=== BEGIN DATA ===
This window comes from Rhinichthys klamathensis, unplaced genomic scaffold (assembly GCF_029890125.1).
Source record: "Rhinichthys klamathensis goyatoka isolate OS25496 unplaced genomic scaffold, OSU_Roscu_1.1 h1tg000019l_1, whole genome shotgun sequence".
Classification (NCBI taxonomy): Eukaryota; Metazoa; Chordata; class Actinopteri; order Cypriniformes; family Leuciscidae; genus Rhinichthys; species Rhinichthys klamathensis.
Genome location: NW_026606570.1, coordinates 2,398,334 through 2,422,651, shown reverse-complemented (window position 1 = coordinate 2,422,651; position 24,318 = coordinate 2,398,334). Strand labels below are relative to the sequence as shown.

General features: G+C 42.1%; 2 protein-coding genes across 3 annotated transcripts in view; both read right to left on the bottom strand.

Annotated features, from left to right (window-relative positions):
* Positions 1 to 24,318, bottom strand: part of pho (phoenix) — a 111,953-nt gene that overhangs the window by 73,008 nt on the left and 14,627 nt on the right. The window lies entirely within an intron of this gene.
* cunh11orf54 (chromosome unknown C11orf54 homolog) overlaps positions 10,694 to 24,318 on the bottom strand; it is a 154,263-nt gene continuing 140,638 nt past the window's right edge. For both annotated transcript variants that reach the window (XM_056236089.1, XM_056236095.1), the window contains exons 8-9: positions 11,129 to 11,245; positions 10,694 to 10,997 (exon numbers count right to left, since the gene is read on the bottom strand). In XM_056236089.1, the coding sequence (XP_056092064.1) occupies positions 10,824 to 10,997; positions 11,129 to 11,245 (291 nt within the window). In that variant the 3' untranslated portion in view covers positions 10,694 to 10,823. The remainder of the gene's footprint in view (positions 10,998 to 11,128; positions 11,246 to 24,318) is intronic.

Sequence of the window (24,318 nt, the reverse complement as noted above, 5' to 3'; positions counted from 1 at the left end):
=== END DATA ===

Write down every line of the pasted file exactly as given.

This window comes from Rhinichthys klamathensis, unplaced genomic scaffold (assembly GCF_029890125.1).
Source record: "Rhinichthys klamathensis goyatoka isolate OS25496 unplaced genomic scaffold, OSU_Roscu_1.1 h1tg000019l_1, whole genome shotgun sequence".
Classification (NCBI taxonomy): Eukaryota; Metazoa; Chordata; class Actinopteri; order Cypriniformes; family Leuciscidae; genus Rhinichthys; species Rhinichthys klamathensis.
Genome location: NW_026606570.1, coordinates 2,398,334 through 2,422,651, shown reverse-complemented (window position 1 = coordinate 2,422,651; position 24,318 = coordinate 2,398,334). Strand labels below are relative to the sequence as shown.

General features: G+C 42.1%; 2 protein-coding genes across 3 annotated transcripts in view; both read right to left on the bottom strand.

Annotated features, from left to right (window-relative positions):
* Positions 1 to 24,318, bottom strand: part of pho (phoenix) — a 111,953-nt gene that overhangs the window by 73,008 nt on the left and 14,627 nt on the right. The window lies entirely within an intron of this gene.
* cunh11orf54 (chromosome unknown C11orf54 homolog) overlaps positions 10,694 to 24,318 on the bottom strand; it is a 154,263-nt gene continuing 140,638 nt past the window's right edge. For both annotated transcript variants that reach the window (XM_056236089.1, XM_056236095.1), the window contains exons 8-9: positions 11,129 to 11,245; positions 10,694 to 10,997 (exon numbers count right to left, since the gene is read on the bottom strand). In XM_056236089.1, the coding sequence (XP_056092064.1) occupies positions 10,824 to 10,997; positions 11,129 to 11,245 (291 nt within the window). In that variant the 3' untranslated portion in view covers positions 10,694 to 10,823. The remainder of the gene's footprint in view (positions 10,998 to 11,128; positions 11,246 to 24,318) is intronic.

Sequence of the window (24,318 nt, the reverse complement as noted above, 5' to 3'; positions counted from 1 at the left end):